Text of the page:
Dr Hindley’s Bookcase: An Everyday Story Of Jibbering Folk


Dr Hindley’s Bookcase part 6

Memoirs of a consultant psychologist.

The proposed treatment and medication given to each patient must be arrived at only after careful consideration. Even when two patients are suffering from the same illness it does not necessarily mean that the treatment will be the same, it has to be tailored to the individual. As an example I once had two patients, both middle-aged men and both suffering from Male Erectile Dysfunction (MED) that were treated in totally different ways.

MED is by its nature both psychological and physical. The patient’s sexual drive declines with age and the patient realises that he no longer has the same libido and worries that something is wrong thus causing stress and exacerbating the condition. His partner notices and expresses concern which makes things even worse, thus the patient finds that he becomes trapped in a vicious downward spiral. Mr McTell was in just this situation, despite having a very attractive and somewhat athletic, albeit dim, wife when he was referred to me.

I always treat cases of MED by first interviewing both the patient and his partner together, as mental health issues always affect not only those that are afflicted but also people that are in close contact with them – or are unable to be in close contact with them in the case of ‘limp knob disease’ as I routinely  call it.

I instructed McTell to explain fully the problems he was having and insisted that he tell me just how embarrassed, small,  insignificant and useless he felt – I always found it much, much easier to build up someone’s self-esteem if I’d reduced them to a miserable, self-loathing wretch beforehand. Thus he told me everything, including all of the little moves that his wife had used to try to get him to perform (two of which I hadn’t come across before).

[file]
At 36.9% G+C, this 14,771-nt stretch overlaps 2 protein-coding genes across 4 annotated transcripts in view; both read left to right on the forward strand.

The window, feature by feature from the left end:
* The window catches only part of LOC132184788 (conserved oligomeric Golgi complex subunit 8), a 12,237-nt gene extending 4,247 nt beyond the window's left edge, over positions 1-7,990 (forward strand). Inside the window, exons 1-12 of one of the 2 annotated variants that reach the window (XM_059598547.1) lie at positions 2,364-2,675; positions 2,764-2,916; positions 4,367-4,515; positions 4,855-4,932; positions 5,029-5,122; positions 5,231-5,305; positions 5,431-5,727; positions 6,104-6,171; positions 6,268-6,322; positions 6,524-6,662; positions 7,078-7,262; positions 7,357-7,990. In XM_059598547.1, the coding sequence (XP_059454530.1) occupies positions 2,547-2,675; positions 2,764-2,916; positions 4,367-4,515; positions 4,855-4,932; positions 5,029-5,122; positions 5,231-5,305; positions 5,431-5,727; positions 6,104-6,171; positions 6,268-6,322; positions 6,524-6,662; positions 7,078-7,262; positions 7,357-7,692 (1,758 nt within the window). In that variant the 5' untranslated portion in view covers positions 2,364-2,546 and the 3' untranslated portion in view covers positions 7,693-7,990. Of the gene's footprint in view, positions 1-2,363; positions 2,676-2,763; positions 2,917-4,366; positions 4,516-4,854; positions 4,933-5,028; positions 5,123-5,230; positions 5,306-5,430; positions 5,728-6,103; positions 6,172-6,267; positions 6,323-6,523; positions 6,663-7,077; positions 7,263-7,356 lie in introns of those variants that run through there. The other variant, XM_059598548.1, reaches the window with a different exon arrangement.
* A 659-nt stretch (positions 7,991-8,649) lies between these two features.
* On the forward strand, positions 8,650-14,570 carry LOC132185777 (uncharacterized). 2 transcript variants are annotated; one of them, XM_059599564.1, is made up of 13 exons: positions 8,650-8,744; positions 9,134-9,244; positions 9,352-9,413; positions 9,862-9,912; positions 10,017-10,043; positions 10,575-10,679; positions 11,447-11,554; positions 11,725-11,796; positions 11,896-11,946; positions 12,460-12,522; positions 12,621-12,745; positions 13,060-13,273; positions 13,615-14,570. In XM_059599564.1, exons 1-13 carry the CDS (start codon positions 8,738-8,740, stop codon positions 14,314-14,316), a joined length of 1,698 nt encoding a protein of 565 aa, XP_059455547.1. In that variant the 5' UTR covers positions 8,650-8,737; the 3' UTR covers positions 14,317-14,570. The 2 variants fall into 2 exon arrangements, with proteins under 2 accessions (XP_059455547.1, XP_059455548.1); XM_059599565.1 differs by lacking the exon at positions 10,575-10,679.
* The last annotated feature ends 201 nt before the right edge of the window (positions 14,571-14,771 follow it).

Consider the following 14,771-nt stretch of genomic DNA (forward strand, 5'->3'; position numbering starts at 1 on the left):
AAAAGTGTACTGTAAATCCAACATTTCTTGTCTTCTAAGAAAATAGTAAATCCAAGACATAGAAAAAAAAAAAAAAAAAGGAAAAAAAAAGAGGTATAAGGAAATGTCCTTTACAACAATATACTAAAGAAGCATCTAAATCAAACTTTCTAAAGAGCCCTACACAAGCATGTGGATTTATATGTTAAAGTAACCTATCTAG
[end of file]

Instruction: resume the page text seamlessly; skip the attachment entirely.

Well, what to do? After giving it some serious thought I decided that the best way to break the circle of stress would be if his wife could relax her need for physical contact from him for a while thus no longer inducing in her husband the stress resulting from the need to perform.I therefore sent him off with some mild anti-depressants and for the next month gave a session of treatments twice a week to his wife in my consulting rooms and also a couple of times in a cheap hotel near Earl’s Court. Quite vigorous they were too, but I’m nothing if not dedicated to my charges. It must have worked too as within three months McTell had run away with a Romanian barmaid from New Maldon.

Mr Rolph had exactly the same problem, although when first confronted with him and his wife I wondered how they had ever managed to play the ‘beast with two backs’ in the first place. Rolph himself was a small rotund man with bad skin and a facial twitch, while his wife was a heavily-built, muscular woman with a face like a smacked arse. Copulation must have been akin to 2 rutting rhinos going at it full pelt albeit with much less eroticism. I must admit that the thought of them hammering away was something that I tried not to dwell on (although I later used it as a self-cure for premature ejaculation).

Anyway, I bunged them a prescription for Viagra and told them to report back after a month which they duly did, describing in stomach-churning detail the full range of their subsequent nocturnal, gynaecological adventures.

In the end we had to kill them of course.

Gary Moore “Churchmouse”



Filed under The League Of Mental Men

2 responses to “Dr Hindley’s Bookcase: An Everyday Story Of Jibbering Folk

  1. ratty

    Why is it refered to as MALE Erectile Dysfunction ?
    Anyone would think that women get erections. Ha ha ha ha ha ha ha !

    . . . do they ?



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